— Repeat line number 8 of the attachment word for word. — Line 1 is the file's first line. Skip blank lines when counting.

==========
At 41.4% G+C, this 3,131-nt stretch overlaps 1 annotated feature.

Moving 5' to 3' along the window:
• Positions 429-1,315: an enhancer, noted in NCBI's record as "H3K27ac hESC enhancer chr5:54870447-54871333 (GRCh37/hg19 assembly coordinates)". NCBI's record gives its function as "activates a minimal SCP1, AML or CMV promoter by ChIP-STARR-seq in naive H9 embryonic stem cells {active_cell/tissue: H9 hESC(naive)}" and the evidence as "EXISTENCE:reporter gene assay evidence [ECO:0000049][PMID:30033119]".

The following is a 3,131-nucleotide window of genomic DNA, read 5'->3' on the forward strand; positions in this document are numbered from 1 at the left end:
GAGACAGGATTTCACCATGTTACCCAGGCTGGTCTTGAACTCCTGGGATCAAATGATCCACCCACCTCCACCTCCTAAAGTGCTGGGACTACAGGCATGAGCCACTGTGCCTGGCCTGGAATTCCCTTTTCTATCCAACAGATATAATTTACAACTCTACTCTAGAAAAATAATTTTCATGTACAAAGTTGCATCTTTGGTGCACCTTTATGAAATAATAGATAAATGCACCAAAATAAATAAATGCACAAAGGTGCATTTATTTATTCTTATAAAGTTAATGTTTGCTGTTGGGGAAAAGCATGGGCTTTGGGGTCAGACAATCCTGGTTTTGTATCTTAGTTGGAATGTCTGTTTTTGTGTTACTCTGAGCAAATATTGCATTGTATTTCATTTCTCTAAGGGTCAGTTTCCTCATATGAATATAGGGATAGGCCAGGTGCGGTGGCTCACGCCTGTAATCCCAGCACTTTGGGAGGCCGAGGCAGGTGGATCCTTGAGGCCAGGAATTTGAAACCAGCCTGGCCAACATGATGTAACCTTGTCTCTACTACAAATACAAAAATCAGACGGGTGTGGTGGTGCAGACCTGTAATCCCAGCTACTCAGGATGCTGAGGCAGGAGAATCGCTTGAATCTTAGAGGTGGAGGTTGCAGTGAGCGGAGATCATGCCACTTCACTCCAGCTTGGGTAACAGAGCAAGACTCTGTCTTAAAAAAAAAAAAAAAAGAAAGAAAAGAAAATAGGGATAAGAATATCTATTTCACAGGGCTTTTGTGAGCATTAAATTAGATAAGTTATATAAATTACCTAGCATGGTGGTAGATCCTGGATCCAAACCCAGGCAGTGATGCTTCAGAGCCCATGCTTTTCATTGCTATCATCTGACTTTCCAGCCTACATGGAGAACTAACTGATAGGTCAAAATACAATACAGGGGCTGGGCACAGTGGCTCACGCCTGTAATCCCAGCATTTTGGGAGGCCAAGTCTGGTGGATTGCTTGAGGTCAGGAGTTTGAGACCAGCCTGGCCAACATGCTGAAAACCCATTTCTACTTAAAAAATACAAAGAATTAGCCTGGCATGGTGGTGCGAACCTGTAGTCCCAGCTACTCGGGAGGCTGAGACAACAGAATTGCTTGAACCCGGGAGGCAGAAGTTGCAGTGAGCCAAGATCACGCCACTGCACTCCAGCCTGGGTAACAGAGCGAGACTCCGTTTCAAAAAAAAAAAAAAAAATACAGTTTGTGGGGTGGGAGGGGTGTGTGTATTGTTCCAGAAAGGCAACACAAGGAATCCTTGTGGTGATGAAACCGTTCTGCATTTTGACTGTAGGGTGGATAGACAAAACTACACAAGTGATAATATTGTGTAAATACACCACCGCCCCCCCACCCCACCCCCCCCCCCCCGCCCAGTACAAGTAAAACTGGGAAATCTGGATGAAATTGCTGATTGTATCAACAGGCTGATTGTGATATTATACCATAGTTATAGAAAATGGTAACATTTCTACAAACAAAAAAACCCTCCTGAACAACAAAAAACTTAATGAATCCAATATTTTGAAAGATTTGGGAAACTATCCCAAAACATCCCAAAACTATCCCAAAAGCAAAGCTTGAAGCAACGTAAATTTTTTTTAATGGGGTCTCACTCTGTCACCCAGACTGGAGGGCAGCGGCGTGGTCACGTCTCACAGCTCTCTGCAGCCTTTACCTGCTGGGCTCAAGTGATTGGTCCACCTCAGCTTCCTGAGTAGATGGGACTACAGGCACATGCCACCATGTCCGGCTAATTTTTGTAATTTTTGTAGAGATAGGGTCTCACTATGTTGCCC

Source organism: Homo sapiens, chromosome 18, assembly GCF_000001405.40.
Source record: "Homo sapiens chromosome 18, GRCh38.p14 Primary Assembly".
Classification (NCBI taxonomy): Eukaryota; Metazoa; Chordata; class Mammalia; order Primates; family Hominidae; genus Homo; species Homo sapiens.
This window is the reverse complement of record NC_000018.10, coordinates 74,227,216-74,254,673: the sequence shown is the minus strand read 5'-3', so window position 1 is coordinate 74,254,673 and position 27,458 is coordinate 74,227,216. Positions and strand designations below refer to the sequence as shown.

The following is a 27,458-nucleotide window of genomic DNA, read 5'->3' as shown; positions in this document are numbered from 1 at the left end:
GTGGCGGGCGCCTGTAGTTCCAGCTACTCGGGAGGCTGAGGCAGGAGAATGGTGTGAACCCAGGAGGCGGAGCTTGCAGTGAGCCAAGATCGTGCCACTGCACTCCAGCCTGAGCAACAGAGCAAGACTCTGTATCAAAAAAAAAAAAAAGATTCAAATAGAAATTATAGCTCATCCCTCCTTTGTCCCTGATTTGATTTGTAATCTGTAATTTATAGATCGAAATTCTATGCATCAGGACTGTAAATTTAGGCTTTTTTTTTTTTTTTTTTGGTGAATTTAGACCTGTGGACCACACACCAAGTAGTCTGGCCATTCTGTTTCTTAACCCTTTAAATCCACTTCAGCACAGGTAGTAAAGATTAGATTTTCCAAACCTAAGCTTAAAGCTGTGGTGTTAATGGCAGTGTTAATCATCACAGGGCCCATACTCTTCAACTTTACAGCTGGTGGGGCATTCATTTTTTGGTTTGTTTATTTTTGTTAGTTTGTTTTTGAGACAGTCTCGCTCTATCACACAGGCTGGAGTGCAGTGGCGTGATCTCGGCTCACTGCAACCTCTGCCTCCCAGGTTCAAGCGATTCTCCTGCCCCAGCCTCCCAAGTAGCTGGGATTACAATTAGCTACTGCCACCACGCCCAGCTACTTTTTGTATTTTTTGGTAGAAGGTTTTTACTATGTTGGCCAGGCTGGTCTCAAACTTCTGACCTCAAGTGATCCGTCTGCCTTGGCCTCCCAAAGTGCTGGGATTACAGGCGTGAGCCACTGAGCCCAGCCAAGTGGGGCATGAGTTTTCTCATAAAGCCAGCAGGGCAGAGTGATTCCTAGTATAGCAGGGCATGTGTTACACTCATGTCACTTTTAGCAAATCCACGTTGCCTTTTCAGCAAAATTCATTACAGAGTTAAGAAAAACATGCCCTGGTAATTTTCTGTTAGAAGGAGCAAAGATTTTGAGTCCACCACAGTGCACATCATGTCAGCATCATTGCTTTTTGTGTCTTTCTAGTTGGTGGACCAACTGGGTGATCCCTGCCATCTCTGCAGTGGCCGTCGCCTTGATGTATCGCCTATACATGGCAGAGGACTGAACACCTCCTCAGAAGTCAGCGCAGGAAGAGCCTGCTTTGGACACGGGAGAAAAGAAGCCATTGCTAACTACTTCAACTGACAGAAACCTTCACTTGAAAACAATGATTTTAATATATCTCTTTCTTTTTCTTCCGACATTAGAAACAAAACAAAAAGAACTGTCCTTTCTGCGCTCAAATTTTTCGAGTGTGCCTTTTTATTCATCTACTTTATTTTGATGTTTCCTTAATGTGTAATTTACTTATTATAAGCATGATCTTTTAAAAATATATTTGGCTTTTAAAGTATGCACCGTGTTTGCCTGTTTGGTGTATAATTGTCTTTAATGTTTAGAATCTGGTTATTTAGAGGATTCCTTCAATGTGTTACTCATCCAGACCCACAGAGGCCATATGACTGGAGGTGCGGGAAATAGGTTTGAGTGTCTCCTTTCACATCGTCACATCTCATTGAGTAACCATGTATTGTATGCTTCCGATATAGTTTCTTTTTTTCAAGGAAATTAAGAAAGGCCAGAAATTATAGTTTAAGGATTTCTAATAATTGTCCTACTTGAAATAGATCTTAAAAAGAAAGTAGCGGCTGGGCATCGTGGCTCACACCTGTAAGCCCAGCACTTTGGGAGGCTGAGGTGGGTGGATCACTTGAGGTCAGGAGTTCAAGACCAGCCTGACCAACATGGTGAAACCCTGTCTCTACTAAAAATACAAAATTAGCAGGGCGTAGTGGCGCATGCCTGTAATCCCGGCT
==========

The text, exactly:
Classification (NCBI taxonomy): Eukaryota; Metazoa; Chordata; class Mammalia; order Primates; family Hominidae; genus Homo; species Homo sapiens.